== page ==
What happens when the space for youthful aspiration caves in? When circumstances are extreme, can solace still be found in a daydream, a creative thought beyond the everyday? And what role might contemplative words have in crisis?
Philosopher Jane Bennett explains what she understands by “vital materialism” and why the rhetoric of the religious Right led her to entertain the notion of an “undesigned order of materiality” that possesses “the dynamic, incalculable, awesome and awful qualities elsewhere ascribed to God, Geist or the human spirit”.
Klaus K. Loenhart: For the Zero Landscape edition of GAM, landscape and the environment, often perceived as the seemingly passive background to our cultural endeavours, are elevated to the status of a protagonist. In your own work “on the seemingly passive”, how did you arrive at your position of a political ecology of things and matter?
Jane Bennett: Prior to reading GAM’s call for papers, I had not focused on the sensibility-shaping powers of the category “landscape”. But of course “landscape” (like “environment”) has presented the world as naturally divided into active bodies (life) and passive contexts (matter). I think many people now find this picture implausible. For us, landscape is better understood as an “assemblage” or working set of vibrant materialities. In Vibrant Matter1 I inflected Deleuze and Guattari’s notion of assemblage in this way: “Assemblages are living, throbbing confederations that are able to function despite the persistent presence of energies that confound them from within. They have uneven topographies, because some of the points at which the various affects and bodies cross paths are more heavily trafficked than others… Each member of the assemblage has a certain vital force, but there is also an effectivity proper to the grouping as such: an agency of the assemblage”. Clearly, a landscape possesses an efficacy of its own, a liveliness intermeshed with human agency. Clearly, the scape of the land is more than a geo-physical surface upon which events play out. Clearly, a particular configuration of plants, buildings, mounds, winds, rocks, moods does not operate simply as a tableau for actions whose impetus comes from elsewhere.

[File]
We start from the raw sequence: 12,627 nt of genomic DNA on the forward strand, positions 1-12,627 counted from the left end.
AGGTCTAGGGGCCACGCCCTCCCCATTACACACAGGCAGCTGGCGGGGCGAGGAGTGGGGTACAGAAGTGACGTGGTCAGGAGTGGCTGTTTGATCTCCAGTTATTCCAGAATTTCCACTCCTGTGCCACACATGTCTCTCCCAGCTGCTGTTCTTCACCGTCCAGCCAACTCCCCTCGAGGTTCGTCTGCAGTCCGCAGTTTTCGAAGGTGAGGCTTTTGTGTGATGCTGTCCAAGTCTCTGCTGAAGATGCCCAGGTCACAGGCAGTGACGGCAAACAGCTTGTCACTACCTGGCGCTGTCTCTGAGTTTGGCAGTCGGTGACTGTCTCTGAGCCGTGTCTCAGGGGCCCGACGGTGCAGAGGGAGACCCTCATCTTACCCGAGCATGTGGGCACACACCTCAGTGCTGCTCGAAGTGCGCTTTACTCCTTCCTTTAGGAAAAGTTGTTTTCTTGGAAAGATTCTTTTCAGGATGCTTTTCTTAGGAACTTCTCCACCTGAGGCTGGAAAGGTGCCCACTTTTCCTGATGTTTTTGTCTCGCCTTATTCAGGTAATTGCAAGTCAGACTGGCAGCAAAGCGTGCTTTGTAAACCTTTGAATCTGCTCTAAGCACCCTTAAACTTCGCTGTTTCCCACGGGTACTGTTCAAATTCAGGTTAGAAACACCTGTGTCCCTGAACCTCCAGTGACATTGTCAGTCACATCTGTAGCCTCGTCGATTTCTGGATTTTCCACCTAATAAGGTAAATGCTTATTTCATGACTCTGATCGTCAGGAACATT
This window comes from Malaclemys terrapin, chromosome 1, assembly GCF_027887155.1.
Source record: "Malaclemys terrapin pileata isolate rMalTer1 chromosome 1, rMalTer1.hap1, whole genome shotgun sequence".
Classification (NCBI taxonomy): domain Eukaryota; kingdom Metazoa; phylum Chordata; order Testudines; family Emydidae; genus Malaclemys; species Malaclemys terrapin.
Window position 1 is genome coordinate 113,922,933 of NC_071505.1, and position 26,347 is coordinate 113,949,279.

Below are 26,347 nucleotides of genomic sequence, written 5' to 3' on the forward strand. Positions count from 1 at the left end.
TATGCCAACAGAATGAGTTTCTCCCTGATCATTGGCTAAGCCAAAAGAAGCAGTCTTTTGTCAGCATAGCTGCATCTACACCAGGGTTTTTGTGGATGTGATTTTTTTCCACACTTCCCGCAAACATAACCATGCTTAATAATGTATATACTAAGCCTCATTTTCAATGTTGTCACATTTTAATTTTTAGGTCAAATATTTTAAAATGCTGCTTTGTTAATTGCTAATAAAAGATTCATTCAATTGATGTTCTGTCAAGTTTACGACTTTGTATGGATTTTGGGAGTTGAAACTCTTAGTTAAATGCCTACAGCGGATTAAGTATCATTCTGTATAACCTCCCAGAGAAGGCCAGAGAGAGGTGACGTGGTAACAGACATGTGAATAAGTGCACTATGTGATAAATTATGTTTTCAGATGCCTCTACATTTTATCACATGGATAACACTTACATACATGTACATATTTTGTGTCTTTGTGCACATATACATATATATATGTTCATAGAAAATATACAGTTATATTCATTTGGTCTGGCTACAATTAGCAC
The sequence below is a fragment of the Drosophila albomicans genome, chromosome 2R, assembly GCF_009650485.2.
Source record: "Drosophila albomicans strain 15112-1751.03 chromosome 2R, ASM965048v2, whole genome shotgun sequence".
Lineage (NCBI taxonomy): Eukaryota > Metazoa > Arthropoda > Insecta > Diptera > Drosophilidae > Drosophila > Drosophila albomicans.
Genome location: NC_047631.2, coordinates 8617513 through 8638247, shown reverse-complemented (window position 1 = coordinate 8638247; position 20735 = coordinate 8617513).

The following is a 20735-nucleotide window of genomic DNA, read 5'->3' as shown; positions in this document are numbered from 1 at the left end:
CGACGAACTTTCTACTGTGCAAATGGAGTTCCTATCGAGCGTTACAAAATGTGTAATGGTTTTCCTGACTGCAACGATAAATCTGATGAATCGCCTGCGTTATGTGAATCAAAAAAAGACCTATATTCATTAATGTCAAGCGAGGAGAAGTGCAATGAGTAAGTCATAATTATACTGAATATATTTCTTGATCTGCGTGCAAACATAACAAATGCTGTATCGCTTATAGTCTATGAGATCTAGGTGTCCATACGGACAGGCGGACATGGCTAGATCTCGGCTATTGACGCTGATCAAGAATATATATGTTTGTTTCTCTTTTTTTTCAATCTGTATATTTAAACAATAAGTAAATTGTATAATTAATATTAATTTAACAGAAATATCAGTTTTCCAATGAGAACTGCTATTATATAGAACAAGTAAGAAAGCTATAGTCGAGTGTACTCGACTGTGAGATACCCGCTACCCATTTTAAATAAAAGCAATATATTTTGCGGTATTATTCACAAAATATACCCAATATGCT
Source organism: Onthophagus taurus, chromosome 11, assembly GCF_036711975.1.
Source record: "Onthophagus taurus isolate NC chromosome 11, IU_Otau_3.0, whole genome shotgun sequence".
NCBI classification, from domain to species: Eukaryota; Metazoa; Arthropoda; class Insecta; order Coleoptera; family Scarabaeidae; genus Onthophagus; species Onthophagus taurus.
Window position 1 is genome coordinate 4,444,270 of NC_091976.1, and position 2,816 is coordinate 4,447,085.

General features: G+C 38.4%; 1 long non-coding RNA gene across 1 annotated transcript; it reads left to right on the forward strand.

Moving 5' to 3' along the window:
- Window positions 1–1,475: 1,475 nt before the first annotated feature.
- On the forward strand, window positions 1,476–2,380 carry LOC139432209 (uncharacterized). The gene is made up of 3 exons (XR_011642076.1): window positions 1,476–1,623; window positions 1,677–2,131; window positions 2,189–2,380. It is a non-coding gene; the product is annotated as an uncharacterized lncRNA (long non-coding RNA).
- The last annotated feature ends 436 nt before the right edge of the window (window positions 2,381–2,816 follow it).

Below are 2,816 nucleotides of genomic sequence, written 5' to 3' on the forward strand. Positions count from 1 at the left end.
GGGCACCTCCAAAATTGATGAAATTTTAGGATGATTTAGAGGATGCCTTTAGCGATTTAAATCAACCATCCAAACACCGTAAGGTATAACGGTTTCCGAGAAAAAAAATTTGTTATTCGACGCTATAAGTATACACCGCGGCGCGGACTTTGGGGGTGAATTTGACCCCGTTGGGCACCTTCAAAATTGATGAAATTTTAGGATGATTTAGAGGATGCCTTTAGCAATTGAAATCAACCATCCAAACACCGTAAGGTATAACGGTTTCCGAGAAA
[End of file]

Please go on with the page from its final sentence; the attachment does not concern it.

You ask how it came to pass that it now seems to me wrong (not morally wrong but perceptually imprecise) to speak as if materiality or landscape were mere matter. No one knows exactly how one comes to believe and perceive as one does, but I’ll give it a try, speaking first of a biographical factor, and then naming some literary-philosophical influences.